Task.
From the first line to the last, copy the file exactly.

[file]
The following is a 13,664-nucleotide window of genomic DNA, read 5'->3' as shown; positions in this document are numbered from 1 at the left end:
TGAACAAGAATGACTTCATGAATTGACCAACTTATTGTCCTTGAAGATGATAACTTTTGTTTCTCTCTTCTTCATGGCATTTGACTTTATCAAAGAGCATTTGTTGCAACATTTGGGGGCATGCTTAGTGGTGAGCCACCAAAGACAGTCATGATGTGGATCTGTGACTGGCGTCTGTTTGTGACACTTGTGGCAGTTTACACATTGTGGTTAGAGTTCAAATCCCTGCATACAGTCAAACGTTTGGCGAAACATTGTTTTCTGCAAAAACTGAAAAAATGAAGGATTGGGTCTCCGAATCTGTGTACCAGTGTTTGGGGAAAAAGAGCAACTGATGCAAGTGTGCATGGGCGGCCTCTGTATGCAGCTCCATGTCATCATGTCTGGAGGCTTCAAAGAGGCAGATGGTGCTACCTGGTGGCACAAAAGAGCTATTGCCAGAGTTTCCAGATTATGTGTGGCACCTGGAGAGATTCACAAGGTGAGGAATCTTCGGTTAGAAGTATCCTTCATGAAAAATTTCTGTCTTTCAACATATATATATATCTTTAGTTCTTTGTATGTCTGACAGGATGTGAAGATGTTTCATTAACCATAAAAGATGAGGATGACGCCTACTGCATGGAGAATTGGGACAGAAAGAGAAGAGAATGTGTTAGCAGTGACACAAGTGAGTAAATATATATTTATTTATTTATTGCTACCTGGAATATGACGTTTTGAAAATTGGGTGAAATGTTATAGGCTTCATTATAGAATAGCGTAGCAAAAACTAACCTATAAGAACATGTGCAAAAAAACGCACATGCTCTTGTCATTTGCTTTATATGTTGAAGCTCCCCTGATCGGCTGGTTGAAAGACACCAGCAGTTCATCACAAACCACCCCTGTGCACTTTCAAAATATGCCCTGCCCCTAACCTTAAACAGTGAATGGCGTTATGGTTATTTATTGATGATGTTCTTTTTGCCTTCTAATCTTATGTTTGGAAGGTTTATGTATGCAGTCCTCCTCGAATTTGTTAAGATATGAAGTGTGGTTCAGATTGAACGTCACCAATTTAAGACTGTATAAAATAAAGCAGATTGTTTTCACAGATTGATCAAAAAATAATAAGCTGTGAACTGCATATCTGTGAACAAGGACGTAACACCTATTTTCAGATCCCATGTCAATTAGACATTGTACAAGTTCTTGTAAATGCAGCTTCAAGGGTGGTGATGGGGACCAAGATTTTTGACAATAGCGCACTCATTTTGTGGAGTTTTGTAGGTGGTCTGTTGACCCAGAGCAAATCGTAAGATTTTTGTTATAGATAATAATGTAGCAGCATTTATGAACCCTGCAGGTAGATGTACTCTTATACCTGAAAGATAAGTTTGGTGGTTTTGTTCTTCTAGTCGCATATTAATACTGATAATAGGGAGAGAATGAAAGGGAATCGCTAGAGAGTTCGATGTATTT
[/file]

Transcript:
The following is a 13,664-nucleotide window of genomic DNA, read 5'->3' as shown; positions in this document are numbered from 1 at the left end:
TGAACAAGAATGACTTCATGAATTGACCAACTTATTGTCCTTGAAGATGATAACTTTTGTTTCTCTCTTCTTCATGGCATTTGACTTTATCAAAGAGCATTTGTTGCAACATTTGGGGGCATGCTTAGTGGTGAGCCACCAAAGACAGTCATGATGTGGATCTGTGACTGGCGTCTGTTTGTGACACTTGTGGCAGTTTACACATTGTGGTTAGAGTTCAAATCCCTGCATACAGTCAAACGTTTGGCGAAACATTGTTTTCTGCAAAAACTGAAAAAATGAAGGATTGGGTCTCCGAATCTGTGTACCAGTGTTTGGGGAAAAAGAGCAACTGATGCAAGTGTGCATGGGCGGCCTCTGTATGCAGCTCCATGTCATCATGTCTGGAGGCTTCAAAGAGGCAGATGGTGCTACCTGGTGGCACAAAAGAGCTATTGCCAGAGTTTCCAGATTATGTGTGGCACCTGGAGAGATTCACAAGGTGAGGAATCTTCGGTTAGAAGTATCCTTCATGAAAAATTTCTGTCTTTCAACATATATATATATCTTTAGTTCTTTGTATGTCTGACAGGATGTGAAGATGTTTCATTAACCATAAAAGATGAGGATGACGCCTACTGCATGGAGAATTGGGACAGAAAGAGAAGAGAATGTGTTAGCAGTGACACAAGTGAGTAAATATATATTTATTTATTTATTGCTACCTGGAATATGACGTTTTGAAAATTGGGTGAAATGTTATAGGCTTCATTATAGAATAGCGTAGCAAAAACTAACCTATAAGAACATGTGCAAAAAAACGCACATGCTCTTGTCATTTGCTTTATATGTTGAAGCTCCCCTGATCGGCTGGTTGAAAGACACCAGCAGTTCATCACAAACCACCCCTGTGCACTTTCAAAATATGCCCTGCCCCTAACCTTAAACAGTGAATGGCGTTATGGTTATTTATTGATGATGTTCTTTTTGCCTTCTAATCTTATGTTTGGAAGGTTTATGTATGCAGTCCTCCTCGAATTTGTTAAGATATGAAGTGTGGTTCAGATTGAACGTCACCAATTTAAGACTGTATAAAATAAAGCAGATTGTTTTCACAGATTGATCAAAAAATAATAAGCTGTGAACTGCATATCTGTGAACAAGGACGTAACACCTATTTTCAGATCCCATGTCAATTAGACATTGTACAAGTTCTTGTAAATGCAGCTTCAAGGGTGGTGATGGGGACCAAGATTTTTGACAATAGCGCACTCATTTTGTGGAGTTTTGTAGGTGGTCTGTTGACCCAGAGCAAATCGTAAGATTTTTGTTATAGATAATAATGTAGCAGCATTTATGAACCCTGCAGGTAGATGTACTCTTATACCTGAAAGATAAGTTTGGTGGTTTTGTTCTTCTAGTCGCATATTAATACTGATAATAGGGAGAGAATGAAAGGGAATCGCTAGAGAGTTCGATGTATTT